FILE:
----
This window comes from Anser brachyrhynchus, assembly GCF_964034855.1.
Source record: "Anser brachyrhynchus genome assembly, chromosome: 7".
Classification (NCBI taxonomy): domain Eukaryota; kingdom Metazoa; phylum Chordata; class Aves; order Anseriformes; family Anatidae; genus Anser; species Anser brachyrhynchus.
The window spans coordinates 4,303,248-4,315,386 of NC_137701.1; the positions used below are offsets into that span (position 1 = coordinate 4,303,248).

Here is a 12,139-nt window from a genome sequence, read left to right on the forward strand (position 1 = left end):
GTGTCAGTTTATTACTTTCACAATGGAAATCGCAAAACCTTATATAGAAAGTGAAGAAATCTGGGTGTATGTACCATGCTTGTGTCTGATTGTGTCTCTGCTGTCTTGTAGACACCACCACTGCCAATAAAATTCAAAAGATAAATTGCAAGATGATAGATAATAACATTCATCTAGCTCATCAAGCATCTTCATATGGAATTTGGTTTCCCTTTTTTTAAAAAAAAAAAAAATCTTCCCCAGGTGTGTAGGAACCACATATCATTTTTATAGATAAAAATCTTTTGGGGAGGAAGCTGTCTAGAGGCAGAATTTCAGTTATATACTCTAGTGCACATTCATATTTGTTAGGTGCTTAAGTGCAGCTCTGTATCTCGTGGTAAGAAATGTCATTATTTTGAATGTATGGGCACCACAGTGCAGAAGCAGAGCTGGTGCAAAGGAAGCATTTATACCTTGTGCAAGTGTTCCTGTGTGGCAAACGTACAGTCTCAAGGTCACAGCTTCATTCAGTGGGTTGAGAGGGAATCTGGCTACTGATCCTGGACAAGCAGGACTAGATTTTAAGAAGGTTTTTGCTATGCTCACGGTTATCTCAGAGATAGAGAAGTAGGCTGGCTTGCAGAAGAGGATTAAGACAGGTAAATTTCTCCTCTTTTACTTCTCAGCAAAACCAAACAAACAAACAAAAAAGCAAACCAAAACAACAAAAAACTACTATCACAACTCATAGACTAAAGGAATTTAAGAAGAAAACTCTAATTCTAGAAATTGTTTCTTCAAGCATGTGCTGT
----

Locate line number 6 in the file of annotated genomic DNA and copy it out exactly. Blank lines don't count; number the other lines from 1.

GTGTCAGTTTATTACTTTCACAATGGAAATCGCAAAACCTTATATAGAAAGTGAAGAAATCTGGGTGTATGTACCATGCTTGTGTCTGATTGTGTCTCTGCTGTCTTGTAGACACCACCACTGCCAATAAAATTCAAAAGATAAATTGCAAGATGATAGATAATAACATTCATCTAGCTCATCAAGCATCTTCATATGGAATTTGGTTTCCCTTTTTTTAAAAAAAAAAAAAATCTTCCCCAGGTGTGTAGGAACCACATATCATTTTTATAGATAAAAATCTTTTGGGGAGGAAGCTGTCTAGAGGCAGAATTTCAGTTATATACTCTAGTGCACATTCATATTTGTTAGGTGCTTAAGTGCAGCTCTGTATCTCGTGGTAAGAAATGTCATTATTTTGAATGTATGGGCACCACAGTGCAGAAGCAGAGCTGGTGCAAAGGAAGCATTTATACCTTGTGCAAGTGTTCCTGTGTGGCAAACGTACAGTCTCAAGGTCACAGCTTCATTCAGTGGGTTGAGAGGGAATCTGGCTACTGATCCTGGACAAGCAGGACTAGATTTTAAGAAGGTTTTTGCTATGCTCACGGTTATCTCAGAGATAGAGAAGTAGGCTGGCTTGCAGAAGAGGATTAAGACAGGTAAATTTCTCCTCTTTTACTTCTCAGCAAAACCAAACAAACAAACAAAAAAGCAAACCAAAACAACAAAAAACTACTATCACAACTCATAGACTAAAGGAATTTAAGAAGAAAACTCTAATTCTAGAAATTGTTTCTTCAAGCATGTGCTGT